As the proposed state budget progresses, ACSS will continue to meet with CalHR to advocate for supervisory and managerial employees. As we delve into more of the proposed budget details, we will report on any new positions and increased funding proposals for departments outlined in the full budget or if there are other proposals that impact ACSS and its members.

The Governor’s complete budget summary can be found here: Budget Summary (CA.gov)
Comments 0 Comments

CalHR Issues Guidance to State Agencies in Implementing New CalOSHA COVID-19 Prevention and Response Standards

Posted: 12/22/2020 Tags: COVID-19 legislation policy Tags Views: 610

The Division of Occupational Safety & Health (CalOSHA) recently adopted new emergency temporary standards for COVID-19 prevention and response in workplaces. On December 18, 2020 California Department of Human Resources (CalHR) Director Eraina Ortega provided guidance to state departments to ensure the temporary CalOSHA standards are part of each department’s written plan to prevent and respond to COVID-19.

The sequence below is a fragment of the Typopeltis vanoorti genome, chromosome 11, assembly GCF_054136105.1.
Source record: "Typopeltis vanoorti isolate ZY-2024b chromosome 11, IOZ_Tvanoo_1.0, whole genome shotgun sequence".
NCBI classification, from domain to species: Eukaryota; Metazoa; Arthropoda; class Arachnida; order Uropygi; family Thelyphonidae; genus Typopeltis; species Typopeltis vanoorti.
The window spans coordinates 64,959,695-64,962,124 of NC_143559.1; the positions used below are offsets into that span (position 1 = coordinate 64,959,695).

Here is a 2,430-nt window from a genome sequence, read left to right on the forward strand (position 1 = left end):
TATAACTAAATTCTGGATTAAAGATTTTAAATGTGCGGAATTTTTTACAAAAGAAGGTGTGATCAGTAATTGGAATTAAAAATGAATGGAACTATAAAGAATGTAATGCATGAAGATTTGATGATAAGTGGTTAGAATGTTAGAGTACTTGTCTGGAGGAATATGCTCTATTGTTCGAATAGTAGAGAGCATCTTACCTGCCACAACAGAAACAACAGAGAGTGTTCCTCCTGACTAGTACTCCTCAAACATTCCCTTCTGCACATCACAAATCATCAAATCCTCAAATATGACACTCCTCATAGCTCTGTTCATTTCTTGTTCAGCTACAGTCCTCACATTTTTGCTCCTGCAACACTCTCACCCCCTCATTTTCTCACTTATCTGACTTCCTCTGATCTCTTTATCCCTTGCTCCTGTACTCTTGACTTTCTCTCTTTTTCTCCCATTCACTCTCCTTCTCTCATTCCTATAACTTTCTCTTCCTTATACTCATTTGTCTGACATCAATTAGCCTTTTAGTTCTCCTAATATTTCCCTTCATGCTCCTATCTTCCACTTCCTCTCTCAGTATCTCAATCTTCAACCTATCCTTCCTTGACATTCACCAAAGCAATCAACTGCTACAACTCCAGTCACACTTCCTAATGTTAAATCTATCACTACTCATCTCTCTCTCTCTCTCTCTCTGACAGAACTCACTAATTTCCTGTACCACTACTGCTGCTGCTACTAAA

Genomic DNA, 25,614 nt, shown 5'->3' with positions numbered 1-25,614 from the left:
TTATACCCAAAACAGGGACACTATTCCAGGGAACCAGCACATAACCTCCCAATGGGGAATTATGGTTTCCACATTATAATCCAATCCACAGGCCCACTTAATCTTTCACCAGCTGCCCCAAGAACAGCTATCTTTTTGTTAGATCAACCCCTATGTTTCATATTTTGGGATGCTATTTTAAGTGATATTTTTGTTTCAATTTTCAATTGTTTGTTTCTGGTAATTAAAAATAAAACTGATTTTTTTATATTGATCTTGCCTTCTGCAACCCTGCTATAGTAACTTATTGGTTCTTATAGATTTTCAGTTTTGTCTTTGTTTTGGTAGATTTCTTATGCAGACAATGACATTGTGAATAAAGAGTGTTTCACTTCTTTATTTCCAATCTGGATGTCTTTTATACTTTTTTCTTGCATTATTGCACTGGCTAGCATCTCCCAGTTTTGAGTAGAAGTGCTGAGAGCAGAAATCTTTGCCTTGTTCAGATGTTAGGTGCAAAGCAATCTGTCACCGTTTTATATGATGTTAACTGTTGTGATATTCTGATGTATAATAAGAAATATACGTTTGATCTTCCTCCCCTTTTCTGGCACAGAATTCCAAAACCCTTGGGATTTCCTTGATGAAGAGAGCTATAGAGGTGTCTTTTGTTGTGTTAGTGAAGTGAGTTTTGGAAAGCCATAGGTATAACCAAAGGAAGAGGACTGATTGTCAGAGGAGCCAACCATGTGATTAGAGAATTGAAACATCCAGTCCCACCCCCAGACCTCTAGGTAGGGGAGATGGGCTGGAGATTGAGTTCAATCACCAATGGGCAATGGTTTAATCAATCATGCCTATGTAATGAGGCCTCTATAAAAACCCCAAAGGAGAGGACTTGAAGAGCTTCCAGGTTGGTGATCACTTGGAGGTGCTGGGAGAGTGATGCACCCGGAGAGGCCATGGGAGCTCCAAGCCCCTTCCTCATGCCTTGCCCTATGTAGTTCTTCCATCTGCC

The CalOSHA emergency regulations require most California employers to adopt COVID-19 prevention programs and policies to ensure safe distancing, require face coverings, and adhere to new testing and reporting requirements.

State departments have already implemented many of the new standards. CalHR’s direction highlights potential changes as follows:

  • to ensure confidentiality of employees, departments should not identify the specific number of cases if fewer than 11 are reported